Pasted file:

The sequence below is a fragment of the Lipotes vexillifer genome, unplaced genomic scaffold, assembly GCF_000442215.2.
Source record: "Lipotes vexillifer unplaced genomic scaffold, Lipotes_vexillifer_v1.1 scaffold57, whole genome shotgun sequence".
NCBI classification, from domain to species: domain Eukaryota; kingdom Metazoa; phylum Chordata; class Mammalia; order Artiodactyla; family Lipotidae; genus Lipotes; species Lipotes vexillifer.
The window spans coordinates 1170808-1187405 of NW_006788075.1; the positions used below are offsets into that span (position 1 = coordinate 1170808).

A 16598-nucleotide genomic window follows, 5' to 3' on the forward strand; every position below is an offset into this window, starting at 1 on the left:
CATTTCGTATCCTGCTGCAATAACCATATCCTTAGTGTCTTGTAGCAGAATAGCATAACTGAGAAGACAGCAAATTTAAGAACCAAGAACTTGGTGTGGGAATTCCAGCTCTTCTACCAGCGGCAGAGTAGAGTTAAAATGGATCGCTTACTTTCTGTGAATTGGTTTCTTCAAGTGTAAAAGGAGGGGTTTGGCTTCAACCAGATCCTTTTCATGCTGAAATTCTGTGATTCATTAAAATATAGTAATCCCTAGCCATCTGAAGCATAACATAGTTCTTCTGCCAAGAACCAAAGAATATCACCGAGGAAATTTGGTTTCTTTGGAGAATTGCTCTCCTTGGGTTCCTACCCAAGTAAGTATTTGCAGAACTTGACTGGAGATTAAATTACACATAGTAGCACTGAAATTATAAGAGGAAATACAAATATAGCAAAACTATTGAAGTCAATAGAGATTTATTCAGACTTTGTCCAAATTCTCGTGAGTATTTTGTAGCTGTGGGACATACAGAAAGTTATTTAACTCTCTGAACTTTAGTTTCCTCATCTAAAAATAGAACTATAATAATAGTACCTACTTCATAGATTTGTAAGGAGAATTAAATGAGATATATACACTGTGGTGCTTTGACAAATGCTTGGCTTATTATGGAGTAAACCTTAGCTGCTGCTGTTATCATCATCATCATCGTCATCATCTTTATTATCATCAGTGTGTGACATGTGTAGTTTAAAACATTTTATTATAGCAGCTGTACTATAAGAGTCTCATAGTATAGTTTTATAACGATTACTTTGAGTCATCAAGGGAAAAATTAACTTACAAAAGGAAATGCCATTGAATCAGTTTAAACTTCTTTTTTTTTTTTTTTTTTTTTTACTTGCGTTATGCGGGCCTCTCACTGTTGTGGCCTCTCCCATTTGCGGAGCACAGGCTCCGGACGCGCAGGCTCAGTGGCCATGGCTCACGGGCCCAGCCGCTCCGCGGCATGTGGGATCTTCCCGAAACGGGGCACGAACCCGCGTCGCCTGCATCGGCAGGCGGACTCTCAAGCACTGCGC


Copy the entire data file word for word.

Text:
The sequence below is a fragment of the Lipotes vexillifer genome, unplaced genomic scaffold, assembly GCF_000442215.2.
Source record: "Lipotes vexillifer unplaced genomic scaffold, Lipotes_vexillifer_v1.1 scaffold57, whole genome shotgun sequence".
NCBI classification, from domain to species: domain Eukaryota; kingdom Metazoa; phylum Chordata; class Mammalia; order Artiodactyla; family Lipotidae; genus Lipotes; species Lipotes vexillifer.
The window spans coordinates 1170808-1187405 of NW_006788075.1; the positions used below are offsets into that span (position 1 = coordinate 1170808).

A 16598-nucleotide genomic window follows, 5' to 3' on the forward strand; every position below is an offset into this window, starting at 1 on the left:
CATTTCGTATCCTGCTGCAATAACCATATCCTTAGTGTCTTGTAGCAGAATAGCATAACTGAGAAGACAGCAAATTTAAGAACCAAGAACTTGGTGTGGGAATTCCAGCTCTTCTACCAGCGGCAGAGTAGAGTTAAAATGGATCGCTTACTTTCTGTGAATTGGTTTCTTCAAGTGTAAAAGGAGGGGTTTGGCTTCAACCAGATCCTTTTCATGCTGAAATTCTGTGATTCATTAAAATATAGTAATCCCTAGCCATCTGAAGCATAACATAGTTCTTCTGCCAAGAACCAAAGAATATCACCGAGGAAATTTGGTTTCTTTGGAGAATTGCTCTCCTTGGGTTCCTACCCAAGTAAGTATTTGCAGAACTTGACTGGAGATTAAATTACACATAGTAGCACTGAAATTATAAGAGGAAATACAAATATAGCAAAACTATTGAAGTCAATAGAGATTTATTCAGACTTTGTCCAAATTCTCGTGAGTATTTTGTAGCTGTGGGACATACAGAAAGTTATTTAACTCTCTGAACTTTAGTTTCCTCATCTAAAAATAGAACTATAATAATAGTACCTACTTCATAGATTTGTAAGGAGAATTAAATGAGATATATACACTGTGGTGCTTTGACAAATGCTTGGCTTATTATGGAGTAAACCTTAGCTGCTGCTGTTATCATCATCATCATCGTCATCATCTTTATTATCATCAGTGTGTGACATGTGTAGTTTAAAACATTTTATTATAGCAGCTGTACTATAAGAGTCTCATAGTATAGTTTTATAACGATTACTTTGAGTCATCAAGGGAAAAATTAACTTACAAAAGGAAATGCCATTGAATCAGTTTAAACTTCTTTTTTTTTTTTTTTTTTTTTTACTTGCGTTATGCGGGCCTCTCACTGTTGTGGCCTCTCCCATTTGCGGAGCACAGGCTCCGGACGCGCAGGCTCAGTGGCCATGGCTCACGGGCCCAGCCGCTCCGCGGCATGTGGGATCTTCCCGAAACGGGGCACGAACCCGCGTCGCCTGCATCGGCAGGCGGACTCTCAAGCACTGCGC